This approach is cheap and easy to process, and creates the effect of realistic metal surfaces with reflections, with all the details of the current arena.

 

Shadow form

When a character enters the shadow form, the diffuse texture of the material is replaced by an additional one, created specifically for the shadow form.

For a smooth transition from one texture to another, we use a Morph noise mask to achieve a gradual transition.

 

Location lighting

All of the lighting and shadows on the location are baked into lightmap textures with a resolution of 2048x2048, which eliminates the need to calculate the lighting in realtime and significantly increases the performance.

The only directional source of lighting is used to illuminate the characters in accordance with the general atmosphere of the arena in which the battle takes place. However, with this approach, the illumination of the characters at any point in the location would be the same, regardless of whether they are standing in the shadows of the tree canopy or directly exposed to sunlight.

This issue could possibly be solved by calculating the dynamic shadows from the objects of the environment and projecting them onto the character models. But, this would have hurt the game performance.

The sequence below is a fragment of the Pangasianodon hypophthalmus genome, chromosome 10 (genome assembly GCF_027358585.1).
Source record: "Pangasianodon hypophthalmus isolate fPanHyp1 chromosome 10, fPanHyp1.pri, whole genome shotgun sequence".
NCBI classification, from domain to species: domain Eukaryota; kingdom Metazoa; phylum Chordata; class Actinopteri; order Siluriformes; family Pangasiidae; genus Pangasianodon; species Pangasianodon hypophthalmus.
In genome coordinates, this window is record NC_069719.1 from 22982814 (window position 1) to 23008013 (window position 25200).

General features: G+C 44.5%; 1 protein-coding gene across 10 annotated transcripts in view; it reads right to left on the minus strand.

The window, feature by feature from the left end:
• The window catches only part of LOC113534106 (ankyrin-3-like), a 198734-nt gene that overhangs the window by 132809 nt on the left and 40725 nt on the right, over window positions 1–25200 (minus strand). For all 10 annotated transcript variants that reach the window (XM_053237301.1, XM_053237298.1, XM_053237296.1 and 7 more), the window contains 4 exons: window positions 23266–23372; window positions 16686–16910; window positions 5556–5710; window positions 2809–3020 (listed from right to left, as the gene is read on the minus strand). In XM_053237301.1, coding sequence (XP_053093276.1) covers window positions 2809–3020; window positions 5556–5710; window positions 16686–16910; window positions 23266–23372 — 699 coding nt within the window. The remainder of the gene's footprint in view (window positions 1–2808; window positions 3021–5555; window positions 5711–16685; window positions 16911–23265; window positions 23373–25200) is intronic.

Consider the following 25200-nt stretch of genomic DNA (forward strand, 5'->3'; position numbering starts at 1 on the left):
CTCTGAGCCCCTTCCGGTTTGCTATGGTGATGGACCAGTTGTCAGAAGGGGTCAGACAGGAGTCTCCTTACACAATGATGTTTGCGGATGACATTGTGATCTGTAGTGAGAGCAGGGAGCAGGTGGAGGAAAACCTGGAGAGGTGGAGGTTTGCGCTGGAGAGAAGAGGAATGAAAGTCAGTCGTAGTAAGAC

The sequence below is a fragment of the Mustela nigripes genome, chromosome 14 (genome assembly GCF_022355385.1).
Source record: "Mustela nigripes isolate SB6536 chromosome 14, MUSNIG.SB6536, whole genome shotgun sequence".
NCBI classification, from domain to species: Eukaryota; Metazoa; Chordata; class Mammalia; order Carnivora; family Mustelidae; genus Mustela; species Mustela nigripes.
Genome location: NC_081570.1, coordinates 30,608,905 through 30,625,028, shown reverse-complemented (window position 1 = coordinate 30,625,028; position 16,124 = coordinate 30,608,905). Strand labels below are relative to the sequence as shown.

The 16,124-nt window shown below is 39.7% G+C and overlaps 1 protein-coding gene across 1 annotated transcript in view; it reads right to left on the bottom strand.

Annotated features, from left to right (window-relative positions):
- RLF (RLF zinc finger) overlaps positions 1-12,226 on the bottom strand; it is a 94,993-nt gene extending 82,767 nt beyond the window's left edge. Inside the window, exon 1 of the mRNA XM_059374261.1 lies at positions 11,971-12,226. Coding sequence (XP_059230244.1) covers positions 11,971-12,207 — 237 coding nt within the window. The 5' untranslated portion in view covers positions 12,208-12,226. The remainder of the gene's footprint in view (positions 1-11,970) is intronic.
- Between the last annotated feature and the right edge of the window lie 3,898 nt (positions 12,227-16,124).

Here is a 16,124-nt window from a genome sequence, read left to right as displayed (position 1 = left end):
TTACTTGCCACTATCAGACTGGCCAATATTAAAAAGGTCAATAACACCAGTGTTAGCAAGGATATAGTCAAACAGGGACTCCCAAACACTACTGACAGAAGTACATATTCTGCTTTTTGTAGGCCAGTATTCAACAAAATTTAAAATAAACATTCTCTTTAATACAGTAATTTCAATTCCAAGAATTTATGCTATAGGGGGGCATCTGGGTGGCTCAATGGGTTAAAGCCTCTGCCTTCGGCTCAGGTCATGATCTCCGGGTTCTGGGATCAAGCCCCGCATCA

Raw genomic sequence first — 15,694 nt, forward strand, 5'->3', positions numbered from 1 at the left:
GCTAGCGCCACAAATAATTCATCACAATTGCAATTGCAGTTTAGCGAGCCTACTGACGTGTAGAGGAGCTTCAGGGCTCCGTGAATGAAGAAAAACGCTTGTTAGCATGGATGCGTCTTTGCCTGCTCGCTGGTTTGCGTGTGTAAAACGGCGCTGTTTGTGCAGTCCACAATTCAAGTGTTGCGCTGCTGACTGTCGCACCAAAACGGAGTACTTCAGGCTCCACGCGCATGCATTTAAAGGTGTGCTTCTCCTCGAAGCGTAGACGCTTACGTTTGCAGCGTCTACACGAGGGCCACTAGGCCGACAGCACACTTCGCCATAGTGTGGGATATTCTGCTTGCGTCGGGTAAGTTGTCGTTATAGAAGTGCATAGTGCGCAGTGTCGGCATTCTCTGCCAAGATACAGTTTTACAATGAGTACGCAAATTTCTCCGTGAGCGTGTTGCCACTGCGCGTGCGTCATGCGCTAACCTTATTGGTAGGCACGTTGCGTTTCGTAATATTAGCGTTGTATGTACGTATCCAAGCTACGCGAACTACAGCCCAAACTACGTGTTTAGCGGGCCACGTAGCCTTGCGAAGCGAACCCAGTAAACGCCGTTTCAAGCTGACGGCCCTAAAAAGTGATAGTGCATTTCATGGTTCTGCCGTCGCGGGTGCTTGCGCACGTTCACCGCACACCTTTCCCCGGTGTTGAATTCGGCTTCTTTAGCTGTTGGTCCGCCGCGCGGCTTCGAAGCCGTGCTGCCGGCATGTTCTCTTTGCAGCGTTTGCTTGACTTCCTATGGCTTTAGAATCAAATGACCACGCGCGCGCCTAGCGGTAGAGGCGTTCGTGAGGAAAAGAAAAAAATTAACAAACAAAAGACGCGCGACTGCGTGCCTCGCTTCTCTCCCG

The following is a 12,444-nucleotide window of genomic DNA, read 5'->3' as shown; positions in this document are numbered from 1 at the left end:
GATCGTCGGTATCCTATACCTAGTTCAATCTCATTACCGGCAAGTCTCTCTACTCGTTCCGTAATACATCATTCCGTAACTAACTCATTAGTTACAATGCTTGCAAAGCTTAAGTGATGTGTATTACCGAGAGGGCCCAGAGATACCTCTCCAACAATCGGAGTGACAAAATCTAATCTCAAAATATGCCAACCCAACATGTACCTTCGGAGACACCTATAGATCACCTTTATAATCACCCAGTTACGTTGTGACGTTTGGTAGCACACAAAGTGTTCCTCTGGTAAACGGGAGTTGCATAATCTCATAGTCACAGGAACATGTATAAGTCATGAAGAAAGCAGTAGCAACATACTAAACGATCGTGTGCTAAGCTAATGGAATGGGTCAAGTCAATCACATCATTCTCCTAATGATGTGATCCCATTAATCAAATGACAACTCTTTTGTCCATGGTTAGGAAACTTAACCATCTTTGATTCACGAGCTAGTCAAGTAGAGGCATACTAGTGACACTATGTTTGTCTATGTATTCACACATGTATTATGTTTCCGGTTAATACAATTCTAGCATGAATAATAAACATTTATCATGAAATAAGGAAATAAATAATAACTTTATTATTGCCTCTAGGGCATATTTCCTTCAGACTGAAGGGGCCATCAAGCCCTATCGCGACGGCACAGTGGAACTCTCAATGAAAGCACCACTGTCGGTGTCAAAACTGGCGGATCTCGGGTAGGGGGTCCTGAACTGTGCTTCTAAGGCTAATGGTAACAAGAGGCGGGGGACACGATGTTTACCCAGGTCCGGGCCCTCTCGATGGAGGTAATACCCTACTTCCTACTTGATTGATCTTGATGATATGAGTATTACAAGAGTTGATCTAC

As an alternative, we use a separate, unique gradient shadowing map for each location: in fact, this is a texture with a resolution of 1024x1, which is a lighting gradient based on a screenshot of the location storing the value of shading in each part of the background.

Shadowing map

When a character moves around the arena, the color of his armor (after applying directional lighting) is multiplied by the gradient color corresponding to his current position on the location. Thus, in shaded places, the applied lighting appears to be darker than in open areas.

A shadow gradient is applied

Gradient shows there are no shadows in that spot

As a final touch, a Rim Lighting technology is used to highlight the edges of the character model, which can be clearly seen, for example, at a location with a burning village. This technology allows us to outline the characters so that they clearly stand out from the background of the arena.

Dynamic arena effects

An important role in “breathing some life” into Shadow Fight 3 locations is played by FX effects and dynamic objects such as flags, moving leaves on trees, grass, and so on.